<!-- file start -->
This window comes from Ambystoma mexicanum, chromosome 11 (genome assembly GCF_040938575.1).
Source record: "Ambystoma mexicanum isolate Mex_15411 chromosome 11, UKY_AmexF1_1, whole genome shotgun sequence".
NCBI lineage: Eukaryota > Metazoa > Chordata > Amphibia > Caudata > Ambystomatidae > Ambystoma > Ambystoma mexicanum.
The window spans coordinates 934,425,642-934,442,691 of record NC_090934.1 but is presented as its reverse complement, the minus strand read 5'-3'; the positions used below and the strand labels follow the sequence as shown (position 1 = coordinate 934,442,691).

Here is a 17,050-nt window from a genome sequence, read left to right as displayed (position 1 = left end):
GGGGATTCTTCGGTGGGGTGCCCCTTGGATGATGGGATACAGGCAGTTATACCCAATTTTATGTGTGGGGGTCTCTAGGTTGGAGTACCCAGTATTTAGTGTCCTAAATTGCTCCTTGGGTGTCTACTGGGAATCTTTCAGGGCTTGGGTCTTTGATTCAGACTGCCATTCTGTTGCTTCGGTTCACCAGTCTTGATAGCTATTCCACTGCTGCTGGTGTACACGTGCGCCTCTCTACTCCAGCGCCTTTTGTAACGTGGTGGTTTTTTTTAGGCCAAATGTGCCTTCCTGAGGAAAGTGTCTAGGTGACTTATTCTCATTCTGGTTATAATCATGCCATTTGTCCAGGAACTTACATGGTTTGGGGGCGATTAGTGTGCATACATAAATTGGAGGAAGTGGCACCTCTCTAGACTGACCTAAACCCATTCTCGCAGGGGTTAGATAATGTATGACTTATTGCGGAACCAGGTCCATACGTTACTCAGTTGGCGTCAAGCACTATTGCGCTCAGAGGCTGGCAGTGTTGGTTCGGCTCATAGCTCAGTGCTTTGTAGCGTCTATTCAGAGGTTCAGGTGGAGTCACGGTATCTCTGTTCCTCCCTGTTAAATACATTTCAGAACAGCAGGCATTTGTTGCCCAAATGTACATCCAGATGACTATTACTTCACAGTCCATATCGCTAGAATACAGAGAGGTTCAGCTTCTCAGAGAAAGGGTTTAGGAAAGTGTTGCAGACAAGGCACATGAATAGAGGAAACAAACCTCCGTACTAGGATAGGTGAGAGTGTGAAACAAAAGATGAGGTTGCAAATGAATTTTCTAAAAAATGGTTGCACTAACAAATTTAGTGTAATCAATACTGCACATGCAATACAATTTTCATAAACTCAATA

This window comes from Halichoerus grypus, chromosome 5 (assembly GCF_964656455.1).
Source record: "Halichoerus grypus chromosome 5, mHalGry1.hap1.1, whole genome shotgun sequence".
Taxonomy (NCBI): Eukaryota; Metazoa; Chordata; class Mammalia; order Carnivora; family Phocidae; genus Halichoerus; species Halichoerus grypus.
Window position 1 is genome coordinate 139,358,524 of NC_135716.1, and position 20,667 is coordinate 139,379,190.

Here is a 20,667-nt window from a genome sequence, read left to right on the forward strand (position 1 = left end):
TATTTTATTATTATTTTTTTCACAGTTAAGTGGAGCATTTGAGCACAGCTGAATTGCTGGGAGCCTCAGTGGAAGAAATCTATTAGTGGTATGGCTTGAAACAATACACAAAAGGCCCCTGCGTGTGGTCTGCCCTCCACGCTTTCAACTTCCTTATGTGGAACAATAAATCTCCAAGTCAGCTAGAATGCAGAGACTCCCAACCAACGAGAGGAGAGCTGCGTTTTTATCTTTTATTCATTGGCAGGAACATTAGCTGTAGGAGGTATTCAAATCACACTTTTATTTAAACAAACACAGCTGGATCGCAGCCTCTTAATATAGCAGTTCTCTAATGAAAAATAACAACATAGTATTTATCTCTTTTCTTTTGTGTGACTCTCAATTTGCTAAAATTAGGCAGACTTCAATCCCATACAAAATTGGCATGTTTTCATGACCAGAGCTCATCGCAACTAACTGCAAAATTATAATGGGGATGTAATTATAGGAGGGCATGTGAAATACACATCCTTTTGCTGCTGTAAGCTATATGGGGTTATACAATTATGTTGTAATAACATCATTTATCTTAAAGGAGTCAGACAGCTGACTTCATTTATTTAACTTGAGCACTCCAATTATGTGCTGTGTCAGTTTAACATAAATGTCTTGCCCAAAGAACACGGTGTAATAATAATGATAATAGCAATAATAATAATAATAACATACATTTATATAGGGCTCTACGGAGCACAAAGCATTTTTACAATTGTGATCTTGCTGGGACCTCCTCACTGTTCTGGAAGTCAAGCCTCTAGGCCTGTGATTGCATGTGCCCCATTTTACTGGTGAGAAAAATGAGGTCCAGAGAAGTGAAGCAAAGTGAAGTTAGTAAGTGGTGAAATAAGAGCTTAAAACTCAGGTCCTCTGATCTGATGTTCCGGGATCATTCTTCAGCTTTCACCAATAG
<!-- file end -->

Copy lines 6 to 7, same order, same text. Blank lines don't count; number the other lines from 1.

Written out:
GGGGATTCTTCGGTGGGGTGCCCCTTGGATGATGGGATACAGGCAGTTATACCCAATTTTATGTGTGGGGGTCTCTAGGTTGGAGTACCCAGTATTTAGTGTCCTAAATTGCTCCTTGGGTGTCTACTGGGAATCTTTCAGGGCTTGGGTCTTTGATTCAGACTGCCATTCTGTTGCTTCGGTTCACCAGTCTTGATAGCTATTCCACTGCTGCTGGTGTACACGTGCGCCTCTCTACTCCAGCGCCTTTTGTAACGTGGTGGTTTTTTTTAGGCCAAATGTGCCTTCCTGAGGAAAGTGTCTAGGTGACTTATTCTCATTCTGGTTATAATCATGCCATTTGTCCAGGAACTTACATGGTTTGGGGGCGATTAGTGTGCATACATAAATTGGAGGAAGTGGCACCTCTCTAGACTGACCTAAACCCATTCTCGCAGGGGTTAGATAATGTATGACTTATTGCGGAACCAGGTCCATACGTTACTCAGTTGGCGTCAAGCACTATTGCGCTCAGAGGCTGGCAGTGTTGGTTCGGCTCATAGCTCAGTGCTTTGTAGCGTCTATTCAGAGGTTCAGGTGGAGTCACGGTATCTCTGTTCCTCCCTGTTAAATACATTTCAGAACAGCAGGCATTTGTTGCCCAAATGTACATCCAGATGACTATTACTTCACAGTCCATATCGCTAGAATACAGAGAGGTTCAGCTTCTCAGAGAAAGGGTTTAGGAAAGTGTTGCAGACAAGGCACATGAATAGAGGAAACAAACCTCCGTACTAGGATAGGTGAGAGTGTGAAACAAAAGATGAGGTTGCAAATGAATTTTCTAAAAAATGGTTGCACTAACAAATTTAGTGTAATCAATACTGCACATGCAATACAATTTTCATAAACTCAATA

This window comes from Halichoerus grypus, chromosome 5 (assembly GCF_964656455.1).